This season trades in mythical Louisiana swamps and backwoods for an industrial and deteriorating city outside Los Angeles. Colin Farrell is the corrupt alcoholic detective, Ray Velcoro, Rachel MacAdams is the debauched Sheriff’s Department investigator, Ani Bezzerides, and Taylor Kitsch is the traumatized ex-soldier Highway Patrolman, Paul Woodraugh. They’re assembled together to investigate the murder of a businessman linked to European gangsters and a reformed criminal-turned-businessman named Frank Semyon (Vince Vaughn).

Each of the detectives are in the case for different reasons. Ray is pressured by his more crooked superiors and Frank (Ray is Frank’s enforcer) to solve the murder and cover up his department’s involvement, Ani is put in charge due to rank, and Paul is enlisted to avoid a scandal involving a young actress. Trust issues ensue among the four characters as they uncover shady business deals, a mob-hosted sex party, and the truth behind a rare bag of diamonds.

Let’s start with the positives of “True Detective” this season – Rachel MacAdams delivers a raw and badass performance, Taylor Kitsch proves he’s one of the most dedicated actors of his generation, and the soundtrack packs a deeper narrative.

Singer Lera Lynn wrote and performed several songs for this season and each song tells us something about the characters and the world they’re in. T-Bone Burnett returns as head composer with a synthesizer-heavy score that emphasizes the Neo-Noir style.

This season also features some of the craziest and bloody gunfights I’ve seen in any TV show or movie, including one in episode 4 that’s strongly reminiscent of Michael Mann’s “Heat” (1995). However, this is where criticisms come in. The shootouts escalate out of nowhere and seem like Pizzolatto’s trying to outdo season 1’s craziest moments.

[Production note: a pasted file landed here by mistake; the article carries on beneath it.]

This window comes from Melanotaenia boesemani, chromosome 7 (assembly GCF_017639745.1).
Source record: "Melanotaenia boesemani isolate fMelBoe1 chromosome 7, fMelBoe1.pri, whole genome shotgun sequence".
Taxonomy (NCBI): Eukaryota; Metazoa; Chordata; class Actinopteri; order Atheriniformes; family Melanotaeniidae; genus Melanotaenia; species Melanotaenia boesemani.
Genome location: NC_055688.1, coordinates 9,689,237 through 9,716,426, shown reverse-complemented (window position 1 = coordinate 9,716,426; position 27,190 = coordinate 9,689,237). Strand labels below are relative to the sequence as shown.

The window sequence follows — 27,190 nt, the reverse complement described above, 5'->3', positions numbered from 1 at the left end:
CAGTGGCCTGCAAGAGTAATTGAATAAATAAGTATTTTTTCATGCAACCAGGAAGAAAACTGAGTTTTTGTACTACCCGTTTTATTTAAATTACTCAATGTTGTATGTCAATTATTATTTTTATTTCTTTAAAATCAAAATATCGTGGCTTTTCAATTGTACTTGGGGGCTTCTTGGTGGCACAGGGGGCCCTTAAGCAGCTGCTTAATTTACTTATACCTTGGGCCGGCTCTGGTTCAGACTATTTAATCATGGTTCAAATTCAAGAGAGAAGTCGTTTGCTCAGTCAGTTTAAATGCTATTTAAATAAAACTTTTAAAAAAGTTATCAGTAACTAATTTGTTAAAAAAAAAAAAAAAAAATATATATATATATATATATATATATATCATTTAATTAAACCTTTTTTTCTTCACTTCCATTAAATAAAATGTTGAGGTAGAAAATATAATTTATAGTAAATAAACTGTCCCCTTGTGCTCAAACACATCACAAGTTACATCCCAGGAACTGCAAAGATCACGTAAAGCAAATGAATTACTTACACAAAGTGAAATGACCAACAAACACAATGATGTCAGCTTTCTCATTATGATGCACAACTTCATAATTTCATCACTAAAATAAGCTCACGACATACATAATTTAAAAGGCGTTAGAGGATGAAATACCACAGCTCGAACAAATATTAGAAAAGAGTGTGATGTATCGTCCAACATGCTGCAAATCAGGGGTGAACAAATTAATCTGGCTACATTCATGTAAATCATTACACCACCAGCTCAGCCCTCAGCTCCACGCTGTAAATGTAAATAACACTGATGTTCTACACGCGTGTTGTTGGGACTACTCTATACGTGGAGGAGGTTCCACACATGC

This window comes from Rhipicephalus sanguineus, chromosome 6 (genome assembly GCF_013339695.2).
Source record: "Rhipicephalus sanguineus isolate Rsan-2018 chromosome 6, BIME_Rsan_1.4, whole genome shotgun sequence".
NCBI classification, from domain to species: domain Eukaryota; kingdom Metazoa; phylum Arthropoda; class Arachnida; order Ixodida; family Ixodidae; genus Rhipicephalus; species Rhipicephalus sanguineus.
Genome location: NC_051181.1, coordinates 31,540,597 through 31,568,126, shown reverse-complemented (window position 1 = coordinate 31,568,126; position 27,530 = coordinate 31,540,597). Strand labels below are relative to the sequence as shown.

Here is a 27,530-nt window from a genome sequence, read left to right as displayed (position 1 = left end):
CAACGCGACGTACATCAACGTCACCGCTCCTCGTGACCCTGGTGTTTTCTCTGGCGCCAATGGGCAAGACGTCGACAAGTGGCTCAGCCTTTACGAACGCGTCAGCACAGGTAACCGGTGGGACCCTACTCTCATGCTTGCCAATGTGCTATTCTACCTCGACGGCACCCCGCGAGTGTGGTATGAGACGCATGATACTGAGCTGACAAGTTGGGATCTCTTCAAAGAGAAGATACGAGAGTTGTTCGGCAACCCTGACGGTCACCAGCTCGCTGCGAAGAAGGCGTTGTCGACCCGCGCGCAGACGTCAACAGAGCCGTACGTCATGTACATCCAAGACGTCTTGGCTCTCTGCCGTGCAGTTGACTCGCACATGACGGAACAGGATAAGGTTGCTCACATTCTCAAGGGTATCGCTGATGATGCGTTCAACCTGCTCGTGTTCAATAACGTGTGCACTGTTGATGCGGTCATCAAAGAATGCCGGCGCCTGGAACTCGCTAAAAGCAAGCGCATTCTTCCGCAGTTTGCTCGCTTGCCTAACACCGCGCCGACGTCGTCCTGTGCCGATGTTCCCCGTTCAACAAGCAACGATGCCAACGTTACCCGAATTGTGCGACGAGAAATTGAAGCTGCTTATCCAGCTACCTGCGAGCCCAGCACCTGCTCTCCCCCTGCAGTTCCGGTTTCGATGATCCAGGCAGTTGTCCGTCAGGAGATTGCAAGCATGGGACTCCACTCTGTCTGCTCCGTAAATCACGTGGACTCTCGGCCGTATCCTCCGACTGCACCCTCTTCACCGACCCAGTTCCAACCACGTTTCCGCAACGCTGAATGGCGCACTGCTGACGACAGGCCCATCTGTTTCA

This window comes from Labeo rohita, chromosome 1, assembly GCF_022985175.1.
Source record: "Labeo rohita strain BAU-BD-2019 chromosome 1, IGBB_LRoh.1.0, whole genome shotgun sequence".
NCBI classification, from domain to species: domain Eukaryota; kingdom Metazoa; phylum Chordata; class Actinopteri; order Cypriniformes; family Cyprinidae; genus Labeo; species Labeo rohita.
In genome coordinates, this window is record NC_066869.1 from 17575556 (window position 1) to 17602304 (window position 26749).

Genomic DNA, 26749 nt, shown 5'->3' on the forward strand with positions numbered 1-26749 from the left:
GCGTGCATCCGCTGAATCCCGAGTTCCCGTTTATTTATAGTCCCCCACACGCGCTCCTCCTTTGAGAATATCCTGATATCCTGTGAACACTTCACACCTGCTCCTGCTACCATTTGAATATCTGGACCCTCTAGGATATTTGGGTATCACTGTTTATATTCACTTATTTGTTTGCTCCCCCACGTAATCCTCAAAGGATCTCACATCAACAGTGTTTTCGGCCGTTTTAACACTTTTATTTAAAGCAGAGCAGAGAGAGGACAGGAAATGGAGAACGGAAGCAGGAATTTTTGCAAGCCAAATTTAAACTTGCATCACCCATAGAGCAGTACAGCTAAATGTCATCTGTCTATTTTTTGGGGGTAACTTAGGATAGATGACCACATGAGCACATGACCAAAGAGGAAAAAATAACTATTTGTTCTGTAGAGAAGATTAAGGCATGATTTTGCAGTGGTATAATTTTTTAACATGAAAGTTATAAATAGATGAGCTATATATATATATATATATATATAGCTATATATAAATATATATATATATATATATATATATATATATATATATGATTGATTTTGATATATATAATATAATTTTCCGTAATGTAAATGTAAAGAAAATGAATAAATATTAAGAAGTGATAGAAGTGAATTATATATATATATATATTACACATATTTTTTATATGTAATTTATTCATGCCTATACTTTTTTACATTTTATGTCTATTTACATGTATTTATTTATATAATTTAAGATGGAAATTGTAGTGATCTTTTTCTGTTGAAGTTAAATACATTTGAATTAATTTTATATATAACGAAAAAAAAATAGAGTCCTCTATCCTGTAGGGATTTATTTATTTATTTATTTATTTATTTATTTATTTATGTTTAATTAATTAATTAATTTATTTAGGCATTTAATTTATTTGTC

Let’s talk Colin Farrell and Vince Vaughn here – they’re both clearly trying to deliver this season and both actors have some solid moments this season, but they’re both given the show’s worst dialogue that’s on par with “Star Wars: Episode I” level of quality. “Don’t do anything out of hunger, even eat.” –Vince Vaughn as Frank.

“Twelve years old my ass… fuck you.” –Colin Farrell as Ray.

Yeah, I’m just as flabbergasted as you are. The show also suffers from several genre cliches, pacing issues, and uncertainties with direction. The pacing and direction is likely attributed to the show having several different directors this season, as opposed to last (Cary Fukanaga directed all of season one).

The cliches are all painful and overdone with Ray as the cop who’s embraced corruption (like Russell Crowe and Kevin Spacey in “LA Confidential (1997)) and Ani portrayed as a sexually troubled cop with a dysfunctional family (this has been seen with too many female detective characters to name).

SPOILER ALERT – It was no shock that these two would somehow fall for each other abruptly by the end.

MORE SPOILERS

The way Pizzolatto portrays women and homosexuals is tasteless and amateur here. Ani and her sister are both kinky due to a traumatic encounter in their childhood? Paul is a closeted homosexual with an incestuous mother? Frank’s wife does nothing but act concern for him? This all looks like Pizzolatto read half a page of a human sexuality textbook and wrote his few notes into the script.

The biggest disappointment though is the ending. The revelation of the killer isn’t epic or shocking, but rather anti-climactic and quickly resolved before turning back to the corruption story. I wanted to know more about the killer, dammit!

I mean, I’m all for trying something new with anthologies, but execution matters. This just wasn’t well executed as it could have been.

Grade: C